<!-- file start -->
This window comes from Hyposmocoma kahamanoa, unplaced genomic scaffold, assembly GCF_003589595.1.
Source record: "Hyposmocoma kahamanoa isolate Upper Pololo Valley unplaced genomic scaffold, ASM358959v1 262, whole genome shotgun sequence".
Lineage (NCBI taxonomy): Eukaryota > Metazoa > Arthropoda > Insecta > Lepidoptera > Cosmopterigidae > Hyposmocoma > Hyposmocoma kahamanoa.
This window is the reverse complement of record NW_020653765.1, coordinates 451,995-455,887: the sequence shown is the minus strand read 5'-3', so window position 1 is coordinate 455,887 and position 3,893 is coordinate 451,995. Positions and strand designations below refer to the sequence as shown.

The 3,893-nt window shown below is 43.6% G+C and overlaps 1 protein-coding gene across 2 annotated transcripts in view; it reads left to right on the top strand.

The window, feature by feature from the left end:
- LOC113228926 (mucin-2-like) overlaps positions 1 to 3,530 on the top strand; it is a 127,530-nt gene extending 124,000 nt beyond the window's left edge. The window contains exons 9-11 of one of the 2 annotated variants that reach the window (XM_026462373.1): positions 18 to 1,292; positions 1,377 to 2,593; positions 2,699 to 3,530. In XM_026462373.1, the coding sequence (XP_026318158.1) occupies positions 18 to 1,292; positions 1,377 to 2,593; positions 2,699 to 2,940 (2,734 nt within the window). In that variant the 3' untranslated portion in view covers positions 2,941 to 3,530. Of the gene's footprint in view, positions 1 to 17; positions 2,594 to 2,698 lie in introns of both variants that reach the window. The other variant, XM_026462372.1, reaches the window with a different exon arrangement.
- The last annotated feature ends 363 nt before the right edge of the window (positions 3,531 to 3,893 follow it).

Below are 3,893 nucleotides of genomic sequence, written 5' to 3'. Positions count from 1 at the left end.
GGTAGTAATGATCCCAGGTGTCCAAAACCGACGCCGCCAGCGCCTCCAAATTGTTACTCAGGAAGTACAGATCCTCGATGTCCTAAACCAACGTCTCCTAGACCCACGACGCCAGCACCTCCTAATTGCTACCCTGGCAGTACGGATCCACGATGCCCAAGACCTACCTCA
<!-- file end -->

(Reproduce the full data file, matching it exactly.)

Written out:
This window comes from Hyposmocoma kahamanoa, unplaced genomic scaffold, assembly GCF_003589595.1.
Source record: "Hyposmocoma kahamanoa isolate Upper Pololo Valley unplaced genomic scaffold, ASM358959v1 262, whole genome shotgun sequence".
Lineage (NCBI taxonomy): Eukaryota > Metazoa > Arthropoda > Insecta > Lepidoptera > Cosmopterigidae > Hyposmocoma > Hyposmocoma kahamanoa.
This window is the reverse complement of record NW_020653765.1, coordinates 451,995-455,887: the sequence shown is the minus strand read 5'-3', so window position 1 is coordinate 455,887 and position 3,893 is coordinate 451,995. Positions and strand designations below refer to the sequence as shown.

The 3,893-nt window shown below is 43.6% G+C and overlaps 1 protein-coding gene across 2 annotated transcripts in view; it reads left to right on the top strand.

The window, feature by feature from the left end:
- LOC113228926 (mucin-2-like) overlaps positions 1 to 3,530 on the top strand; it is a 127,530-nt gene extending 124,000 nt beyond the window's left edge. The window contains exons 9-11 of one of the 2 annotated variants that reach the window (XM_026462373.1): positions 18 to 1,292; positions 1,377 to 2,593; positions 2,699 to 3,530. In XM_026462373.1, the coding sequence (XP_026318158.1) occupies positions 18 to 1,292; positions 1,377 to 2,593; positions 2,699 to 2,940 (2,734 nt within the window). In that variant the 3' untranslated portion in view covers positions 2,941 to 3,530. Of the gene's footprint in view, positions 1 to 17; positions 2,594 to 2,698 lie in introns of both variants that reach the window. The other variant, XM_026462372.1, reaches the window with a different exon arrangement.
- The last annotated feature ends 363 nt before the right edge of the window (positions 3,531 to 3,893 follow it).

Below are 3,893 nucleotides of genomic sequence, written 5' to 3'. Positions count from 1 at the left end.
GGTAGTAATGATCCCAGGTGTCCAAAACCGACGCCGCCAGCGCCTCCAAATTGTTACTCAGGAAGTACAGATCCTCGATGTCCTAAACCAACGTCTCCTAGACCCACGACGCCAGCACCTCCTAATTGCTACCCTGGCAGTACGGATCCACGATGCCCAAGACCTACCTCA